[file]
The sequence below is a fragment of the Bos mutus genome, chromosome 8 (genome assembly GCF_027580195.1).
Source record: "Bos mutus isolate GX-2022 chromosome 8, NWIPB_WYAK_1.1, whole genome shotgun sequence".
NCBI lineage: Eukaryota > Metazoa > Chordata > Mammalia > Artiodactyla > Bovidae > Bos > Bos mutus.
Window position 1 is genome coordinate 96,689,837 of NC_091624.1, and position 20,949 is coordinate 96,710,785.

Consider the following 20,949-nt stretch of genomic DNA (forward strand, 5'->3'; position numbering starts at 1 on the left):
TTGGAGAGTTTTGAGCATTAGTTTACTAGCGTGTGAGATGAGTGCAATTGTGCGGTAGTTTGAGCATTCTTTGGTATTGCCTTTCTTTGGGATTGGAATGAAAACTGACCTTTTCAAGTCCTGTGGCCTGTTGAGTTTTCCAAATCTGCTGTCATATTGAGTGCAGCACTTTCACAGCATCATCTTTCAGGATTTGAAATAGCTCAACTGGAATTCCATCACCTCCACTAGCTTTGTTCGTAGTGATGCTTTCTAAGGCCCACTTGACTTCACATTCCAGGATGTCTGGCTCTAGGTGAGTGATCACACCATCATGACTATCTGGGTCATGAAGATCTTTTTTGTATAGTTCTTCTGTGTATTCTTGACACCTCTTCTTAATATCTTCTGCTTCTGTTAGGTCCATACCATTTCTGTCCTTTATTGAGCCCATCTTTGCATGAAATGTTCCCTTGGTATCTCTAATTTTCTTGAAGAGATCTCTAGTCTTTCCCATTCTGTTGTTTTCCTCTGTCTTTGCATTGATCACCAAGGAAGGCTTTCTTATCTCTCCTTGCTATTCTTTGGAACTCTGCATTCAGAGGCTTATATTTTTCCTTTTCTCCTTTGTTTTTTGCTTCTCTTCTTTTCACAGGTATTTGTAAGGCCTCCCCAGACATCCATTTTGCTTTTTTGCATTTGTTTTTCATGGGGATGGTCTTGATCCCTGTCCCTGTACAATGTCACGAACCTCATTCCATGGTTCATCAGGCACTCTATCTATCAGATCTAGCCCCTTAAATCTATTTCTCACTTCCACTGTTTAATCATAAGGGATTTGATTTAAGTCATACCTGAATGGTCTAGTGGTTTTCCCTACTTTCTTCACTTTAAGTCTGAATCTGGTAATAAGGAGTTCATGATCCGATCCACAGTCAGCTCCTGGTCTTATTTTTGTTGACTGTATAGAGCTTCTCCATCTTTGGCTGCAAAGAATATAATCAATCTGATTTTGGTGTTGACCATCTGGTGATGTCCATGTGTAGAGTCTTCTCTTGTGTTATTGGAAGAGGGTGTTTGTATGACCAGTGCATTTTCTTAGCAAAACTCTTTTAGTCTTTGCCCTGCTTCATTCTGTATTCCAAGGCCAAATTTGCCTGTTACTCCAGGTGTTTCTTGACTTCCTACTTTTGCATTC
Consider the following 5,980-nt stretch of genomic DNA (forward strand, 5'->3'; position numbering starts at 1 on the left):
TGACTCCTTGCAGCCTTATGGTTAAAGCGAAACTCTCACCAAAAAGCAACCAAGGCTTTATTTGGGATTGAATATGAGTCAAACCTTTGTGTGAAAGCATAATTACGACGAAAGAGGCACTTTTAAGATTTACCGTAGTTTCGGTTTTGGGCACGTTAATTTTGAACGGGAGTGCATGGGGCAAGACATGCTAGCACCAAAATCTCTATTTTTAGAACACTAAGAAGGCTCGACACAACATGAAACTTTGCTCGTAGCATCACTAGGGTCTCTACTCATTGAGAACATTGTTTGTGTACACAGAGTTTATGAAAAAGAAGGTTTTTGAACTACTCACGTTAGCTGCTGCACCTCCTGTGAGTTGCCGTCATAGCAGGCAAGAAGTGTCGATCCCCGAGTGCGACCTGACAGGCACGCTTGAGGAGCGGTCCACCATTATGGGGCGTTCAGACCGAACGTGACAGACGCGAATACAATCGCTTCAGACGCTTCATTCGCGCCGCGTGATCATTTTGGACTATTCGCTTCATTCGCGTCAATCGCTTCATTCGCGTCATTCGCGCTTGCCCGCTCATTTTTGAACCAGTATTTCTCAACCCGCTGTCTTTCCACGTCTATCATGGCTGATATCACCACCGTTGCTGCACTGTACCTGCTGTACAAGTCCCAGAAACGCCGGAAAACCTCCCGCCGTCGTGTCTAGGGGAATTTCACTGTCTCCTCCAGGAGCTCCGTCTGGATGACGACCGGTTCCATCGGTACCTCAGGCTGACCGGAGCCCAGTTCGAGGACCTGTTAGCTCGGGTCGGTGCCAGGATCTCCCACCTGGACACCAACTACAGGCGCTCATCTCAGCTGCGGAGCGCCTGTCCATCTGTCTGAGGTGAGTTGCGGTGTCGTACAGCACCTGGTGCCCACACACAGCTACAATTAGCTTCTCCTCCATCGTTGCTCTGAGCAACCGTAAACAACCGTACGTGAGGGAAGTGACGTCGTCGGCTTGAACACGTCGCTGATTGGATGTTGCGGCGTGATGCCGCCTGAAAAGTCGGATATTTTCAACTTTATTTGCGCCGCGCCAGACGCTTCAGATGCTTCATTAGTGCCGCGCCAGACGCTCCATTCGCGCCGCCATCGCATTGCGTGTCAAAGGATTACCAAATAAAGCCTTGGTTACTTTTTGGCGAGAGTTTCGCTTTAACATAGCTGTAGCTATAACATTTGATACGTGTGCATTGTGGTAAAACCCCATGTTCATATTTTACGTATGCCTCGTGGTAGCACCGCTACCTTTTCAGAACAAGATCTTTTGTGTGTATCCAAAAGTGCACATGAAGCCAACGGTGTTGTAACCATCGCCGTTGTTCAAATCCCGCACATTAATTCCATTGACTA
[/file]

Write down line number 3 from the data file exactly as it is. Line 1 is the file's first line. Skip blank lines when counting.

NCBI lineage: Eukaryota > Metazoa > Chordata > Mammalia > Artiodactyla > Bovidae > Bos > Bos mutus.